by J. CLAYTON BARBOUR
photography by RICH-JOSEPH FACUN
AS MEN WORLDWIDE WEAR HIS FABRICS, A CRAFTSMAN FACES THE FUTURE AND THE PAST WITH A QUESTION: WHO WILL KEEP HIS TRADITION ALIVE?
HIWASSEE | Rain clouds in this part of the world get trapped between hilltops and empty themselves in an almost biblical manner. The showers can last all afternoon, filling creeks and washing earth down onto the roads. Drenched trees bend from the weight. The air is rich, and thick.
Here, such weather is seen as more a respite than an inconvenience, a chance to appreciate simple things like the company of friends, or the patter of rain on a tin roof.
The gray-haired man muses out loud about this. The antique table in front of him looks strong enough to support an engine block but holds only a half-eaten rum cake and five jars of chilled moonshine.
He wears a tan shirt, unbuttoned enough to show the scar on his breastbone, a jagged reminder of recent open-heart surgery. Bell’s palsy causes him to speak from the corner of his mouth, but his words are clear and his voice strong. He smiles as I slide my phone across the table and press record.
My name is Robert Harman. Robert Harman. H-A-R-M-A-N.
There are Harmans with M-O-N, but we call those Yankees.
On that side I am descended from some early Germanic settlers from 1759. And they are given credit for saving the little Ingles girl that was stolen by the Indians and the movie and the book that came out called “Follow the River.” *
I was born in Richlands, Virginia, April the 9th, 1944.
My father was Robert Harman, same name I have. My mother was Edith Goodwin, G-DOUBLE-O-D-W-I-N. It was on the Goodwin side that we were textile people.
I’m 69 years old. I’ll be 70 in April. And it bothers me a little bit, even though I’ve had some surgery and I’m feeling better and better and better.
I still ain’t getting any younger. You know what I’m saying?
So … one thing that is on my mind – and I’ll just interject this, you can do what you want to with it – if there is a reader who reads your story, or might be interested – I’m not saying the place is for sale, but there may be somebody who wants to come in here and learn this and can someday take it over.
’Cause I don’t have heirs. And I’m the last of six generations.
Bob Harman, as friends know him, has worked his entire life in textiles. The industry has given him everything. And it has taken it away. Twice.
Bob is one of the country’s few remaining experts on shuttle looming, and thanks to a Brooklyn-based clothier he is experiencing renewed success late in life.
But this story is as much about Bob’s life as it is about fashion. It’s about a man who has lived fully, a joyous storyteller incapable of a simple answer, an old weaver nervously approaching the end of his last tapestry, wondering who will carry on the family tradition.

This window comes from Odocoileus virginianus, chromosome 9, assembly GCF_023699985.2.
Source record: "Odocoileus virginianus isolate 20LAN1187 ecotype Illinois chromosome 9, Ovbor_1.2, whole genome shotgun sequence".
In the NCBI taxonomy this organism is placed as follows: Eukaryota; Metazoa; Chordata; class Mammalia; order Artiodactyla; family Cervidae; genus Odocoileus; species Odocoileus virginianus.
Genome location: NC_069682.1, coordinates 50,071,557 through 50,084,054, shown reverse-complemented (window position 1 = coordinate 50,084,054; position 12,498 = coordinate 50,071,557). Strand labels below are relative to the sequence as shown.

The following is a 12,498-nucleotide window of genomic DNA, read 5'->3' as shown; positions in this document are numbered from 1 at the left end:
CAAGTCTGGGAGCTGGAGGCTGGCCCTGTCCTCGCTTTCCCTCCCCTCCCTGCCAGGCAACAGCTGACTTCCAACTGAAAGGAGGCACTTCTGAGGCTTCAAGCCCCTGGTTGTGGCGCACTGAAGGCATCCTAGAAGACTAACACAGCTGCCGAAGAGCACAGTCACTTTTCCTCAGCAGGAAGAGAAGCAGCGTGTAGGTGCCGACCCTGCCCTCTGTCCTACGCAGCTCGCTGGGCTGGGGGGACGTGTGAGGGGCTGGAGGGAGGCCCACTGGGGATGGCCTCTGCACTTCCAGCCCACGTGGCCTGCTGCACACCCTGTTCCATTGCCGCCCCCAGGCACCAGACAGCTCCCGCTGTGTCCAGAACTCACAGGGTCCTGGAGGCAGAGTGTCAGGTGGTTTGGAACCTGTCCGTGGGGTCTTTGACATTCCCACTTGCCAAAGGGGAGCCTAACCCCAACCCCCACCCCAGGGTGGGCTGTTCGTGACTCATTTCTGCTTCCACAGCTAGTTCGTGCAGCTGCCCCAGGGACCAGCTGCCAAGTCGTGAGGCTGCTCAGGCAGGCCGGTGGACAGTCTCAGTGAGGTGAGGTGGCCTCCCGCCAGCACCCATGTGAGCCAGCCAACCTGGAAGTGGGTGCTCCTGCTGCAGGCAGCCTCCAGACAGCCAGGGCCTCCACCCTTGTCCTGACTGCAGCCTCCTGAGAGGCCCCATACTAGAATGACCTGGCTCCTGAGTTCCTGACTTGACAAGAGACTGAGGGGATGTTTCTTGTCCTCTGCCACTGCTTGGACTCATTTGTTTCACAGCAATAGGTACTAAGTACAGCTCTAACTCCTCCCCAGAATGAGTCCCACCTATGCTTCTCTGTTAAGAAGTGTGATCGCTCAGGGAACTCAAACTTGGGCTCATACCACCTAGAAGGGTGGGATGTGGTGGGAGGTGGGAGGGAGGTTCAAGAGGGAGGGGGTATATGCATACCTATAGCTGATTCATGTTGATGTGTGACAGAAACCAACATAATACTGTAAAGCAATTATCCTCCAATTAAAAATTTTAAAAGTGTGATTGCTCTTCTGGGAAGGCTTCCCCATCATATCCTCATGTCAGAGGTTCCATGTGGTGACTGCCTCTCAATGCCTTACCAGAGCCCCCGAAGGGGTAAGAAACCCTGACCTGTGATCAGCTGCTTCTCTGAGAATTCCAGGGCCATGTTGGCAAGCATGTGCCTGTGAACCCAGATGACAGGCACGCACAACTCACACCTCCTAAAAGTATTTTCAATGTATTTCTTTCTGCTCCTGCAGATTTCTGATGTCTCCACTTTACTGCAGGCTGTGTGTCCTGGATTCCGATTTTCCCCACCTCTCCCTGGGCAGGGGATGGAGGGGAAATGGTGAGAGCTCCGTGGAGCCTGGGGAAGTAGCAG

Where Bob’s story begins depends on which thread you pull first. One takes you to the mountains of North Carolina. Another, the streets of Brooklyn. And yet another stretches clear across the Atlantic Ocean.
Macclesfield, in northwest England, was once the world’s largest producer of finished silk. There were 71 mills operating in that city during the mid-1800s. One of them belonged to James Cash Goodwin, Bob’s great-great-great-grandfather.
James Goodwin was a stern man. He believed in work and discipline and little else. But his son, Charles Eugene Goodwin, was a romantic.
Bob laughs as he tells the story.
Well, my great-great-grandfather had himself a girlfriend and he cut some of the old man’s prize roses to give to her. The old man got so mad he took a cane and beat him. So Charles got mad and ran off to America.
He was on a ship that sank about two days out of New York. A lot of things were floating in the water. He spotted a trunk and he grabbed it. Then he spotted a pretty girl floating in the water and grabbed her too.
She was from Scotland and her name was Janie Dowa. It was spelled D-O-W-A, but it was pronounced “Dowee.”
A ship came along and saved them and by the time they reached land, by the closeness of them being together, I don’t know how it happened, but they got together, fell in love and got married. There ya go.
Charles Goodwin worked in printing and tanning before eventually returning to textiles. He and Janie moved around through the early years. His expertise was in demand, so they followed the best offers and eventually settled in Cedar Bluff, Virginia, taking over Clinch Valley Blanket Mills.
The family made the area their home for more than 50 years. Bob was born just five miles down the road.
Clinch Valley was known for making coverlets – small blankets with patterns brought over by European settlers. But its biggest contract was with the Army. At the height of World War II, the mill made 10,000 scratchy wool blankets a month.
The war ended and the government canceled the contract. Clinch Valley went bankrupt. That was 1949. Bob was 5. He still remembers the pall that fell over the family. He also remembers the day three men came to visit with the promise of better days ahead.
There were two businessmen – from Blowing Rock, North Carolina, and Gatlinburg, Tennessee – and a chief from the Cherokee Nation, located in the mountains of North Carolina. They wanted Bob’s grandfather to produce coverlets for them.
And my grandfather said, “Well, I’m gone under.”
And they said, “What’s it going to take to get you going again.”
So Granddad told ’em what he wanted, and all of them came back in about a month and made him an offer.
Bob’s grandfather settled on Blowing Rock. The family moved there in 1951 and started Goodwin Family Weavers. It was in that factory that Bob learned the business. “I started winding the bobbins and making warps, and by the time I was 15, I was pretty well trained.”
Bob is in the middle of telling a story on his teenage years, full of rebellion and general mischief, when Cely Harman makes her way into the mill, carrying a pot of fresh corn.
The couple’s house sits beside the 1,500-square-foot workspace, on hill property so steep you can’t help but feel sorry for the pioneers who tried to plow it.
Cely is his fourth wife. They were introduced on a blind date and have been together 19 years. She is a tiny Filipino perpetual-motion machine who has made it her life’s work to keep him alive. Just seven months ago he underwent open-heart surgery. That, along with his palsy, offers challenges.
But on this day Cely is more concerned with his diabetes. Bob has lost 35 pounds and is on medication, but as she places the corn on the table she explains, “If he doesn’t eat, he will just drop out.” She takes out a kitchen knife and starts cutting kernels off the cob.